So the government has turned to Mr White to try to ensure a level playing field between suppliers and the supermarkets, with the belated appointment of a new Groceries Code Adjudicator.
Alas, Boris hasn’t seconded Harvey Keitel from his Direct Line ads to bang a few heads together, much as he would have been perfect for the job in many ways.
Instead, with the appointment of former Compass Group lawyer Mark White to the Adjudicator role, ministers appear to have gone for someone who knows the law inside out, even if his CV suggests he will have much to learn about some of the darker practices of the grocery trade.
Tacon herself has spoken many times in the past about how differently the past seven years would have turned out for the GCA had the job been handed to a retired judge.
While White may not be that, he is, as well as a non-exec chair of a cyber protocol employee reference checking company, also a member of tribunals used to hearing appeals from decisions by Financial Conduct Authority.
This suggests someone who will be very familiar with legal processes but not necessarily with a strong background in food, despite his time as legal counsel for foodservice giant Compass Group.
In contrast, Tacon took on the role after 11 years running the Co-operative Group’s farming business – which was to become one of two companies she later investigated, along with Tesco. Tacon’s style has always been much more about nudging and cajoling retailers to do the right thing, albeit with the threat of the big stick always lurking in the background, rather than surrounding herself with armies of lawyers.
The new appointment may send alarm bells for suppliers who have benefited from a collaborative approach around key issues such as delay in payments, drop and drive charges and forecasting problems, which could have become mired in years of expensive legal delays had Tacon chosen a different tack.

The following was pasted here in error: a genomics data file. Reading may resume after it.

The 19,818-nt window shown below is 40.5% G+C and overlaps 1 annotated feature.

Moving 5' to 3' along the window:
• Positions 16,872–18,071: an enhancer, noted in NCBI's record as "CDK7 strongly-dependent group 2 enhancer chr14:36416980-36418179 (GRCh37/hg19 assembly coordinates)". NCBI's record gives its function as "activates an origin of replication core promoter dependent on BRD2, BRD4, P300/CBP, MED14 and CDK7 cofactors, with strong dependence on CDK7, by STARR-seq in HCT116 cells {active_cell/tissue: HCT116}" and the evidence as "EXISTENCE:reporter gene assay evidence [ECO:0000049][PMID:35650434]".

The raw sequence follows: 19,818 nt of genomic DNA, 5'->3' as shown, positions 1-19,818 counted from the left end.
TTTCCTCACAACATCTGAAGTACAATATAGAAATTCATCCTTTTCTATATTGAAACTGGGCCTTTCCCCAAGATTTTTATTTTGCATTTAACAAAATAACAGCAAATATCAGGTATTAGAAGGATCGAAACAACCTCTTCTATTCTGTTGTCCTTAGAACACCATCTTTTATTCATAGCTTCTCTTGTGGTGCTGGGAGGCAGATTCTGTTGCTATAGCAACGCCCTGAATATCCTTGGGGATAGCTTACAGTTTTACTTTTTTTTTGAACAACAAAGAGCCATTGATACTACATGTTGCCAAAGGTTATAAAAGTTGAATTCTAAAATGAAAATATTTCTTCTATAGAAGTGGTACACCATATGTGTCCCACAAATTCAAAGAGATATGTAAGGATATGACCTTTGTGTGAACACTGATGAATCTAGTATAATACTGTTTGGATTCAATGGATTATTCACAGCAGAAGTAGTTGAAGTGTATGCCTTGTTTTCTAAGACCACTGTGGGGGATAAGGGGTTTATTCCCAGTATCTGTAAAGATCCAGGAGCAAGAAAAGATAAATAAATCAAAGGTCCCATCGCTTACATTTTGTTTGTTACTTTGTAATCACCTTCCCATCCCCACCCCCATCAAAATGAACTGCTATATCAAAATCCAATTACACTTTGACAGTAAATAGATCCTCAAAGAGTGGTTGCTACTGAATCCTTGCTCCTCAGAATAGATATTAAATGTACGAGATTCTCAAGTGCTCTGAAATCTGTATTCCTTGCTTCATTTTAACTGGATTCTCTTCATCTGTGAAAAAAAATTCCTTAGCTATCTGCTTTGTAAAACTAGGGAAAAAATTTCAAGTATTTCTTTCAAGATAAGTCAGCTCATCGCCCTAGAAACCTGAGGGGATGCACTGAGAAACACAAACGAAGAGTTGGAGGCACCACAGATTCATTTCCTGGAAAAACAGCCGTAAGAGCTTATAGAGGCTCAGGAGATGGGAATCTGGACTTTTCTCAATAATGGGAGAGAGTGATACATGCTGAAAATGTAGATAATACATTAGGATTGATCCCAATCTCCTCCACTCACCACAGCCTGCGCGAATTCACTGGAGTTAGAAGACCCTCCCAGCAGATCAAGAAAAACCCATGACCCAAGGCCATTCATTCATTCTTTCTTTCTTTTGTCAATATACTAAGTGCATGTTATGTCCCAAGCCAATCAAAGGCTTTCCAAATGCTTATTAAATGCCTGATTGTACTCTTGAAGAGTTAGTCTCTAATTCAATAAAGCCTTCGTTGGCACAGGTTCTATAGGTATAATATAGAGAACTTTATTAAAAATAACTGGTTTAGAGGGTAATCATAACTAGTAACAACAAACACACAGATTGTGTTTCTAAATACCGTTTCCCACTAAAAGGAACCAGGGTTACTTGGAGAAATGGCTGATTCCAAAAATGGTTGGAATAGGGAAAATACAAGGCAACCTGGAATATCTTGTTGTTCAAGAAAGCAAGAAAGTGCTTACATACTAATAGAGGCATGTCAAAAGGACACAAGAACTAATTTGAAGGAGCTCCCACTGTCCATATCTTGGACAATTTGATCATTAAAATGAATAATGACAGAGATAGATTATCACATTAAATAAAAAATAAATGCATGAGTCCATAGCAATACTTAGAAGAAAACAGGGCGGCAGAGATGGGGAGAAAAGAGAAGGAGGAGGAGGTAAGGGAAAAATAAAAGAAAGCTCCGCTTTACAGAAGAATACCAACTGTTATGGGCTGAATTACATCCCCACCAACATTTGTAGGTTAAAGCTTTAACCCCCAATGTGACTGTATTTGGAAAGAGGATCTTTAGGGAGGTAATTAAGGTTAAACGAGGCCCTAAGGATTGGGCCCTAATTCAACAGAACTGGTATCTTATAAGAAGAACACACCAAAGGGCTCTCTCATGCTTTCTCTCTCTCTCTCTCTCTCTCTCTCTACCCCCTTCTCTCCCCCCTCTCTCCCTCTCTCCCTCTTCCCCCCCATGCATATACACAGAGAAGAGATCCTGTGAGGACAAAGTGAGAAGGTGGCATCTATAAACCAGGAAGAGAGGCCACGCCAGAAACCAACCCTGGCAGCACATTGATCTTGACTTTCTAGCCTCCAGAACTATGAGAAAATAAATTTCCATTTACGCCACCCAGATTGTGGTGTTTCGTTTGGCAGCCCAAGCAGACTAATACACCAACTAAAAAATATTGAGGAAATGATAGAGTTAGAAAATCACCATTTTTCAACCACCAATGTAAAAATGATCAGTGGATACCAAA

That said, there is a real opportunity for the new Adjudicator to make his mark – if he and the government have the desire to maintain the profile of the GCA, rather than allow supermarkets to slowly get back to their old tricks.
Just last week the government’s own, typically-delayed review found the Adjudicator’s role was still needed and had been “highly effective”.
Yet some have been alarmed at Tacon’s recent moves to embed self-regulation within the supermarkets, querying the suggestion that it’s a case of ’job done’ for the Adjudicator. Sadly, the brutal financial situation facing retailers and suppliers in the months and years to come is likely to prove that is anything but the case.
Tacon has already been forced to intervene to try to stop supermarkets having parts of GSCOP waived during the coronavirus outbreak, so they could delist companies more speedily without fear of intervention.
With suppliers already locked in talks on what promises to be a continued hard round of delistings, suppliers want a GCA with more teeth, not less.
So while Tacon has undoubtedly achieved huge strides on those big picture issues, an experienced arbitrator with an eye for the legal detail may be just what suppliers are crying out for.
The GCA has other unfinished business, too. How long can the government defend a situation where the GCA polices the major supermarkets – and the likes of B&M – but not Amazon? White’s biggest challenge, however, lies in GSCOP itself, with its strengths and weaknesses arguably both lying in its many grey areas.
It is perhaps vulnerable to retailers out to exploit badly trained suppliers. But it is also flexible enough to allow a charismatic negotiator like Tacon to achieve concessions from retailers based on common sense, not the strict letter of the law.
Grocery trading has – and always has been – full of grey areas, which is part of what makes it so innovative and exciting.
Let us hope the new man is not too whiter than white to put his own stamp on the job.